Do you remember what you were doing 39 years ago...if you were even born yet? does—it brought its first into the U.S. for the 1973 model year, during the Nixon administration. And here it is in its ninth generation, offered in Coupe, Sedan, Si Coupe, Si Sedan, CNG, Hybrid and HF variants, still an economical, well-built car whose decidedly non-sexy name carries a Pavlovian feel-good aura. How, then, do you improve it?
Shorter Wheelbase, More Space, Greater Efficiency
In the Sedan's case, you make the body-in-white stiffer, 7 percent lighter and with a slightly shorter wheelbase (105.1 in. versus 106.3 for its predecessor), yet increase overall interior volume by 3.7 cu. ft. Shoulder room is up by 2.9 in., and rear leg room is increased by 1.6 in. The Coupe has fractionally less interior volume than before, but with similar increases in shoulder- and rear leg room. You also make it more fuel-efficient, with the 1.8-liter i-VTEC 4-cylinder having nearly the same output as before (140 bhp, 128 lb.-ft. of torque) but improved mileage: 28 mpg city/39 mpg hwy. That's done with higher-efficiency catalysts, friction-reducing coatings and altered valve timing on the 2-stage VTEC, but the Civic still uses a 5-speed automatic and port fuel injection. Honda says that going to a 6-speed and direct injection could vault it into the 40-mpg range, but deemed it not worth the extra cost. For the hypermiling frugalista, there's the HF model whose coefficient of drag is lowered by 4.4 percent through flush wheels, aero underbody/gas tank covers and a rear lip spoiler. These changes, a tire choice that yields a 20-percent reduction in rolling resistance, give the HF a rating of 29 mpg city/41 mpg hwy.
Civic Hybrid, CNG Models
Want higher mileage still? The Civic Hybrid now achieves 44 mpg city/44 mpg hwy, thanks to reduced friction in its 1.5-liter gasoline engine, a switch from nickel/metal-hydride batteries to lithium-ion with nearly three times the capacity, and a lighter (yet more powerful) motor that runs cooler and with less internal resistance. In a mileage competition at the car's introduction, one journalist achieved just over 60 mpg over a 10-mile loop. But going 40 mph on the expressway with, er, "gesturing" truckers streaming past on either side is not recommended for the daily commute. The CNG model continues too, with compressed natural gas filling stations preprogrammed in the optional navigation system.
You've heard of active headrests that use the force of a rearward-moving body to pivot forward, to better cradle the head in a rear-end impact? Well, Honda achieves the same anti-whiplash effect by carefully slitting the seat foam and arranging its support springs so that the occupant sinks into the seat more and meets the headrest, rather than the headrest moving forward. The Civic's electric-assist power steering, working in conjunction with the yaw-control system, will gently tug the steering wheel in the direction needed to counter a slide. And inside the interior—a cleanly modernized version of its former self—what Honda calls its i-MID (Intelligent Multi-Information Display) is standard on all but the base Civic DX model. Its 5-in. color LCD display can toggle through music, nav, trip meter and hands-free phone displays via buttons on the steering wheel.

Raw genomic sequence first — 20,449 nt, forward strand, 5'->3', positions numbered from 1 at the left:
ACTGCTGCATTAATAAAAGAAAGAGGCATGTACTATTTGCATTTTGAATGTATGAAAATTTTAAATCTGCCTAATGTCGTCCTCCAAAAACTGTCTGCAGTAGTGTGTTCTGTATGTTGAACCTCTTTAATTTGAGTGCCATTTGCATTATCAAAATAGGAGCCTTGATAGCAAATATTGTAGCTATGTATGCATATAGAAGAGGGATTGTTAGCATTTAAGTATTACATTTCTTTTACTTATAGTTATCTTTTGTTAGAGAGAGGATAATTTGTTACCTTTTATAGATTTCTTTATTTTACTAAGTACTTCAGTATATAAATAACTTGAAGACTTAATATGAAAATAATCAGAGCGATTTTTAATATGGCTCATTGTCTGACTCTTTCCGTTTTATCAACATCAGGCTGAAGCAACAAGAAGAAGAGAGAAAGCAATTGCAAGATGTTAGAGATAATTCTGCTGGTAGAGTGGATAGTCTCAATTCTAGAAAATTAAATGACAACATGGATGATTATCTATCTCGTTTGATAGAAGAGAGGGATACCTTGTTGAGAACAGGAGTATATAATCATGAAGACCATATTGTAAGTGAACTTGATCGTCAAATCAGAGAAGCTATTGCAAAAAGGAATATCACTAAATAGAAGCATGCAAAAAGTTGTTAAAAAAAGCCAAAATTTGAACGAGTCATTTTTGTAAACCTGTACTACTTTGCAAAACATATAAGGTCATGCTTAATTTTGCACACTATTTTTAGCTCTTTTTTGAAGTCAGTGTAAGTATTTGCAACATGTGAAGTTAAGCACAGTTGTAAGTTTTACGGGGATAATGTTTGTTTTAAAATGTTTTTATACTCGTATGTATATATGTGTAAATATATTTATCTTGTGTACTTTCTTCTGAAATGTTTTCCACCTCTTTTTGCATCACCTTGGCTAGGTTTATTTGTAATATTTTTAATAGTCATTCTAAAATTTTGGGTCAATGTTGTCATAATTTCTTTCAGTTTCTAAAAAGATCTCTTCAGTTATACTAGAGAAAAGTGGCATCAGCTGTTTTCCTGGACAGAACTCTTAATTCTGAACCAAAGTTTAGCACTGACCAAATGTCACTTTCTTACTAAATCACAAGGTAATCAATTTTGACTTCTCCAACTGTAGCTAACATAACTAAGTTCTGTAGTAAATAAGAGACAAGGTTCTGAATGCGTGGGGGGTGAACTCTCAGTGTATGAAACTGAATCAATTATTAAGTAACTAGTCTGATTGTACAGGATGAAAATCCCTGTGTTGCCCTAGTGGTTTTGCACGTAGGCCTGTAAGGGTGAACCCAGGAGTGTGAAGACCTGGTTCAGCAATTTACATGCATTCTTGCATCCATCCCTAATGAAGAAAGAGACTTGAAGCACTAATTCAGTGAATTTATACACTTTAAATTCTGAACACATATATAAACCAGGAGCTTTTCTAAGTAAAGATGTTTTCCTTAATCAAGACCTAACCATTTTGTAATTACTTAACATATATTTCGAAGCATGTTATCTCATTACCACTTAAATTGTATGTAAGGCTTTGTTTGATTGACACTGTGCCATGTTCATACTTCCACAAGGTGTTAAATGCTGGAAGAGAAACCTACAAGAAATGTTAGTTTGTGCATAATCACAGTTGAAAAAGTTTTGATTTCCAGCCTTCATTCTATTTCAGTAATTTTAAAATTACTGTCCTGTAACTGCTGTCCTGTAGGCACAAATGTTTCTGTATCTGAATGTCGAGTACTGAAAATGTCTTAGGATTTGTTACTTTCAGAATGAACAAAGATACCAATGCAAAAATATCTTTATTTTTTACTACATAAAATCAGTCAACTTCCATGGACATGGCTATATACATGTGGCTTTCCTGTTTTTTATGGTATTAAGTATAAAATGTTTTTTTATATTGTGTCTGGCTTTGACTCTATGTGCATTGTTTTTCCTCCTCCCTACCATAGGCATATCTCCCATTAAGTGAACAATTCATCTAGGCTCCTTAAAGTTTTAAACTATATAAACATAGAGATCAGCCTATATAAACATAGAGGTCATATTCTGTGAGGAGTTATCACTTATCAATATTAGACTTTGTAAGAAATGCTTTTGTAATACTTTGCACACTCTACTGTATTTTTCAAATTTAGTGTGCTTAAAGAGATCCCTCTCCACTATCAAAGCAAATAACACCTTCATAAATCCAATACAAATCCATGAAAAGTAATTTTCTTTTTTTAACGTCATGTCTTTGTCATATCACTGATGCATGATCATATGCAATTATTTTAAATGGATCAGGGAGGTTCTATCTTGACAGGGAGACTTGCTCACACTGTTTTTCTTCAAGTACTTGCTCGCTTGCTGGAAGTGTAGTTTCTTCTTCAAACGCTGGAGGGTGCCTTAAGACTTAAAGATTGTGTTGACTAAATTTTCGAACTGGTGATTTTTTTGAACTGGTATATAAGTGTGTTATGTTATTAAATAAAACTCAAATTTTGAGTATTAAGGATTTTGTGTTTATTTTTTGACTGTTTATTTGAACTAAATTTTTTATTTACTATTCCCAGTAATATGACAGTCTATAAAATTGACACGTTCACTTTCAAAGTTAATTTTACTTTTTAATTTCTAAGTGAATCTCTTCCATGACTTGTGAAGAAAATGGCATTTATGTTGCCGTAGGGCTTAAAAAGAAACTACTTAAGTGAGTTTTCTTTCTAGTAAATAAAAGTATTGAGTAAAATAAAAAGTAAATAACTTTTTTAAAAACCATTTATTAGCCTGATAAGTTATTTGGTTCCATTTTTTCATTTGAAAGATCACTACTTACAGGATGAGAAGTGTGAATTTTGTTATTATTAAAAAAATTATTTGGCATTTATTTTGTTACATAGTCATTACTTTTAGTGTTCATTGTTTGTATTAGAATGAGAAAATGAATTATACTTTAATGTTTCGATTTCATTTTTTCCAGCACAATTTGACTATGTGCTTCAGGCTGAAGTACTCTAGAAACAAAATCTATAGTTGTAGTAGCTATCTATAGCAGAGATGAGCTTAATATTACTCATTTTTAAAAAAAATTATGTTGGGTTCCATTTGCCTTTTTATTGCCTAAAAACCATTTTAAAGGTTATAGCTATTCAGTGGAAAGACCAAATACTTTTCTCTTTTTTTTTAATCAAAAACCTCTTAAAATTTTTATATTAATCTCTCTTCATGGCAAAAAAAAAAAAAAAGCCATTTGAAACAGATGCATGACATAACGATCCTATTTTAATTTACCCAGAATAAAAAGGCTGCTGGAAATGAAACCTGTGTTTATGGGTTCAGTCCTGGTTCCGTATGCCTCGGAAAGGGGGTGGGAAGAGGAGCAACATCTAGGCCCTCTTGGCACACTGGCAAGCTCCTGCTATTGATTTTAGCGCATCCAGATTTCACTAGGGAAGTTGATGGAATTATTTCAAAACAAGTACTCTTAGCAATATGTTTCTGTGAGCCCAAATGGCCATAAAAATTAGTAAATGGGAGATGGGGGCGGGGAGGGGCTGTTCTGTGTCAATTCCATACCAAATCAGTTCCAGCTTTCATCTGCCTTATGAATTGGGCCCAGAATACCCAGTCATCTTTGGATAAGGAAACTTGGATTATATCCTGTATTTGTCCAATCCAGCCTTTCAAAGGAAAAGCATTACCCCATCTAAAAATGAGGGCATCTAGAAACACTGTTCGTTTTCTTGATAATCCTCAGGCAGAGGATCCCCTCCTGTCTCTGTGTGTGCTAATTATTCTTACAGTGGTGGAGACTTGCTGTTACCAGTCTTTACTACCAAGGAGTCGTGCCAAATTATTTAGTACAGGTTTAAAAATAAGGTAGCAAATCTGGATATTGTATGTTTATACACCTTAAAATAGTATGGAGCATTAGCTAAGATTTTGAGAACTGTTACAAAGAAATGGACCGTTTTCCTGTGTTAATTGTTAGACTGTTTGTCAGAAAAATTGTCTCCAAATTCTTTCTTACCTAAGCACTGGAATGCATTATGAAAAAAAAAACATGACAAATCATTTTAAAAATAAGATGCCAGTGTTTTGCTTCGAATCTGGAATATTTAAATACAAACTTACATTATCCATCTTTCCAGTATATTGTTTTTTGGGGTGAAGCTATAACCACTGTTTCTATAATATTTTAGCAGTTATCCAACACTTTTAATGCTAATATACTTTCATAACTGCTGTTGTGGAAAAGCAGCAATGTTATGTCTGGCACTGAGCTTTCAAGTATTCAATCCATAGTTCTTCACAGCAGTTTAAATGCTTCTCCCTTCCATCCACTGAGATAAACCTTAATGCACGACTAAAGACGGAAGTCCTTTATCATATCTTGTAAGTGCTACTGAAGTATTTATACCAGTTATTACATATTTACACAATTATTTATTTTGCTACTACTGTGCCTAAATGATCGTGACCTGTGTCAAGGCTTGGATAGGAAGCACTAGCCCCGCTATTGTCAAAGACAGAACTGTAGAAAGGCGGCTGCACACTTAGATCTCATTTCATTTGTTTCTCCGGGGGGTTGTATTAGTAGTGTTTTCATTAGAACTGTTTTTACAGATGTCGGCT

Civic Si: Más Macho Performance
For 2012, Honda gives the 2.0-liter i-VTEC the heave-ho and puts a 2.4-liter i-VETC engine in its place. With 201 bhp and 170 lb.-ft. of torque (the latter figure a quantum leap from the 2.0's 139 lb.-ft.), the new engine lacks a bit of its predecessor's high-end yelp, but more than compensates with its super-strong midrange twist. Superimpose the old/new torque curves on a graph, and it's foothills versus mountains. And the sounds are glorious—growl, rasp and shriek can be had in a single sweep of the tach needle.
True to the Civic Si Concept that bowed at the Detroit Auto Show earlier this year, the new production Si evolves the "one-motion" design theme of its forebear, with a more angular nose, a mesh grille, chiseled no-flab body sides and a rear spoiler with two vents near its center. The concept's 19-in. wheels do give way to 17-in. alloys with the same basic styling, shod with Michelin Pilot Exalto tires, size 215/45-17. The overall look is ripped, leaner and angrier, and the greenhouse gets fixed panes ahead of the side-door glass, and thinner A-pillars for improved forward visibility. As with the last Si, both 2-door coupe and 4-door sedan body styles are offered, and the interior carries forward with the controversial double-tier instrument panel. The tachometer looks a little lonely, swimming around in the large lower recess, but the addition of sequential shift lights backs up the sportiness of the grippy, amply bolstered seats and red-stitched steering wheel leather.
We predict 6-second 0-60 times, and quarter-mile clockings in the high 14s. Honda is also claiming improved highway mileage, estimated at 31 mpg. And it's a hoot to drive, as we found on an autocross course that Honda set up for us. Handling is crisp, with flatter cornering and a firmer ride than I remember from the last Si. Steering weights up nicely as the corner tightens and torque steer is almost a non-issue—impressive as there's so much more torque. And the 6-speed's shifter is simply one of the best on the planet.
Civics are nothing if not affordable, and the ninth-gen cars continue the legacy. The Civic Sedan—$15,805 to $23,905; the Civic Coupe—$15,605 to $23,455; the Civic Si Sedan—$22,405 to $23,905; the Civic Si Coupe—$22,205 to $23,905; the Civic HF—$19,455; the Civic Hybrid Sedan—$24,050 to $26,750. The CNG version's price has yet to be announced.